复制成功
  • 图案背景
  • 纯色背景
  •   |  注册
  • /
  • 批注本地保存成功,开通会员云端永久保存 去开通
  • 网上数字图..

    上传于:2015-05-31

    粉丝量:1171

    所发布亚博足球app下载来源于互联网和个人收集,仅用于分享交流和学习使用,请下载后于24小时内删除,版权为原作者所有,请支持购买原版。因上传亚博足球app下载受大小限制,部分亚博足球app下载拆分上传,请浏览确认后下载。如有侵犯您的版权,请通过站内信息告知,将立即删除相关资料.如有其它问题也欢迎联系,谢谢!

    

    计算机书籍 计算机书籍 Software Project Survival Guide

    下载积分:600

    内容提示: Here is Edward Bear, coming downstairs now, bump, bump, bump on theback of his head, behind Christopher Robin.It is, as far as he knows, the only way of coming downstairs,but sometimes he-feels that there really is another way,if only he could stop bumping for a moment and think of it.And then he feels that perhaps there isn't. Software Project Survival GuidePublished by Microsoft PressA Division of Microsoft CorporationOne Microsoft WayRedmond, Washington 98052-6399Copyright © 1998 by Steve McConn...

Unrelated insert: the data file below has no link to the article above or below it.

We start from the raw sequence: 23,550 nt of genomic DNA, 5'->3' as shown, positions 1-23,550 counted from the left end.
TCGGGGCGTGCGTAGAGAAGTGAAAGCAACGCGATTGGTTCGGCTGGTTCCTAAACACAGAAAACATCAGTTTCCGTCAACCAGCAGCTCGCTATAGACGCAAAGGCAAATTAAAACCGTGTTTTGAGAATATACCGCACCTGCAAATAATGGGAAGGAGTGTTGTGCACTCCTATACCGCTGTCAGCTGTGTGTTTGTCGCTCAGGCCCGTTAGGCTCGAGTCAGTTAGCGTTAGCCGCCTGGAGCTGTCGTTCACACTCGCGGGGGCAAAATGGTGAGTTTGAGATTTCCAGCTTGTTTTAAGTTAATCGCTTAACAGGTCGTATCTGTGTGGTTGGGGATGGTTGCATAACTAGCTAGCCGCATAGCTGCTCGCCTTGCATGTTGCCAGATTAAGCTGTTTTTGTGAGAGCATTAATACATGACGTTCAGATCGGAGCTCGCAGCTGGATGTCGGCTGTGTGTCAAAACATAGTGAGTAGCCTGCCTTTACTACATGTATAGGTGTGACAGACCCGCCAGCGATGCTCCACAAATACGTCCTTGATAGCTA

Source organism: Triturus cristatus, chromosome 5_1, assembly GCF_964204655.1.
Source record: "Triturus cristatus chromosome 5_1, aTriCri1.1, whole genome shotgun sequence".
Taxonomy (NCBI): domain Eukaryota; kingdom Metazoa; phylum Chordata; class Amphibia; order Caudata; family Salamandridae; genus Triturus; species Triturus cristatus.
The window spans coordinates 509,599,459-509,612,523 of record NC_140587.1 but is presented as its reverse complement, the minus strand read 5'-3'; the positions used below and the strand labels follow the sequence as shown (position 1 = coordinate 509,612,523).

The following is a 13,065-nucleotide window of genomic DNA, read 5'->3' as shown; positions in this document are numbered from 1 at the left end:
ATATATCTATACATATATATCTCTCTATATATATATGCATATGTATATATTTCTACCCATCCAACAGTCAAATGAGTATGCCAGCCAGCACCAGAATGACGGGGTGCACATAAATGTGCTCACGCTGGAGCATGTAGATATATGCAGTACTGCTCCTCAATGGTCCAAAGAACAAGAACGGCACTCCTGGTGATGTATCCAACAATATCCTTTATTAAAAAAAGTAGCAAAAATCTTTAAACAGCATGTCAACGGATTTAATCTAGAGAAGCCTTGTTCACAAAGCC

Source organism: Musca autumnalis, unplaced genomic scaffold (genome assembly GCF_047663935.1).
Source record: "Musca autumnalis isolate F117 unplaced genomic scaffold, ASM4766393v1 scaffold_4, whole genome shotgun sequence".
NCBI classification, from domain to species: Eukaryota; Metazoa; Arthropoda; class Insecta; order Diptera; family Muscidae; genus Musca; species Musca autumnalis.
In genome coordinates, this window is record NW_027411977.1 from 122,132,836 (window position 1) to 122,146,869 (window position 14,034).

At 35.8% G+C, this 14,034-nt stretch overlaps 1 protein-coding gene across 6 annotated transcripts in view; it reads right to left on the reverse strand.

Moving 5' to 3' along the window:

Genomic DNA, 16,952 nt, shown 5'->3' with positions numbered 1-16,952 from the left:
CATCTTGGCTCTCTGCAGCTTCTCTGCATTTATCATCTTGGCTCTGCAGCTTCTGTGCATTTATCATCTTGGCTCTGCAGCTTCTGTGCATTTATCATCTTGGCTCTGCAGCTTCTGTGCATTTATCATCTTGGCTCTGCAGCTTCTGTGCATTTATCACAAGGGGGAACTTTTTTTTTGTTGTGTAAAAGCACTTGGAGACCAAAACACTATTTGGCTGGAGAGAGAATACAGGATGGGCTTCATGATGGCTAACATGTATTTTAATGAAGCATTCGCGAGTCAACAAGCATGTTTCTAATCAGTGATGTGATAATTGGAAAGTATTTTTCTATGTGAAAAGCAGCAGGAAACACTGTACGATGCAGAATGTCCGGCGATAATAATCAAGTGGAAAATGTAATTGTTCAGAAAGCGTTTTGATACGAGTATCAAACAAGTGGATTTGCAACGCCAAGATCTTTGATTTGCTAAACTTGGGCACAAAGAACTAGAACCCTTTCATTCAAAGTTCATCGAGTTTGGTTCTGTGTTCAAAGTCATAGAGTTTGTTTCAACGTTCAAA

亚博足球app下载格式:PDF| 浏览次数:6| 上传日期:2015-05-31 08:31:32| 亚博足球app下载星级: